I had no idea that The LDS Church’s magazine for kids The Friend published book reviews until I happened to glance over at my daughter a couple of Sunday’s ago as she was reading the reviews in the May 2009 issue. My interest was piqued so I went over to the LDS.org to see what I could discover.
A search of The Friend on LDS.org for “book reviews” shows that this feature began in May 2006 and that a Book Reviews column has been published in every November and May issue since then. Two prior results also appear — one in 1982 and one in 1985. [Of course, it may be that that search isn’t turning up everything.]
Some of the titles reviewed in the May 2009 issue are: Encyclopedia Brown, Boy Detective, by Donald J. Sobol; Amelia Bedelia, by Peggy Parish; Small Pig, by Arnold Lobel; and Bertie Was a Watchdog, by Rick Walton (a bit of homerism, here, as Rick is LDS), illustrated by Arthur Robins. Continue reading “The Friend’s book reviews”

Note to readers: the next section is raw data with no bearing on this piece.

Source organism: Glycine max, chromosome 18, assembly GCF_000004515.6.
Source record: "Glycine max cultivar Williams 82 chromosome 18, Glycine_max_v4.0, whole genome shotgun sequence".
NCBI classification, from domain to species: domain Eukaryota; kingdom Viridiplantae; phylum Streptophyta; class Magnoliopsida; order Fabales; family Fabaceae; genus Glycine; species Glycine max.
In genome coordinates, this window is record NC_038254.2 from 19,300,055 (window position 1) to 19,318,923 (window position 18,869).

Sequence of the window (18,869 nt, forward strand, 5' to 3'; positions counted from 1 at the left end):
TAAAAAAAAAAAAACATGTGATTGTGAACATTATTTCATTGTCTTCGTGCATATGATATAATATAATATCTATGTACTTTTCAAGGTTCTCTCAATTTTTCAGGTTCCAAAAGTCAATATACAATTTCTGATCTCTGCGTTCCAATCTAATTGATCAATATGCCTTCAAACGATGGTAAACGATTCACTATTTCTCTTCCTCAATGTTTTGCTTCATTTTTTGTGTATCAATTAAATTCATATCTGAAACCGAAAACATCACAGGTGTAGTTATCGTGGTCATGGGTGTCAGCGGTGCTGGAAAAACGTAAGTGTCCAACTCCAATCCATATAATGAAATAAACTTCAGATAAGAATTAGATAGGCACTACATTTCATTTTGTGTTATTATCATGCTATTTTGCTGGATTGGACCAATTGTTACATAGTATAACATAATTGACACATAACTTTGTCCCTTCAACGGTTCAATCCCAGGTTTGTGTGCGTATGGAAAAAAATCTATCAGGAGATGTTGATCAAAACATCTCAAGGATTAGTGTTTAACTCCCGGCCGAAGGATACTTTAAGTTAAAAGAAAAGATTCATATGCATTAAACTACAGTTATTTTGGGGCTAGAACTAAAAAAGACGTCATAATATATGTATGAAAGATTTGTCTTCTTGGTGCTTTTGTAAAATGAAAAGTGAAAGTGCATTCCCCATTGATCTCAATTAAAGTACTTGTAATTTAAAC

With the new year, I’ve been going through drafts and notes for AMV posts, and decided to begin by finishing this one which I started back in October 2007:
I recently read Umberto Eco’s Six Walks in the Fictional Woods, the text of the Charles Eliot Norton Lectures he presented at Harvard. There’s a lot that could be said about the lectures, which focus on questions of reading, fiction, truth and narrative. But what delighted me most about the book is that it confirmed (for me) something that I have long thought and experienced: criticism doesn’t kill the reading/viewing experience.
In 1984, at Columbia University, I devoted a graduate course to Sylvie, and some very interesting term papers were written about it. By now I know every comma and every secret mechanism of that novella. This experience of re-reading a text over the course of forty years has shown me how silly those people are who say that dissecting a text and engaging in meticulous close reading is the death of its magic. Every time I pick up Sylvie, even though I know it in such an anatomical way — perhaps because I know it so well — I fall in love with it, as if I were reading it for the first time. (p. 12) * Continue reading “Critics as readers and Mormon literature”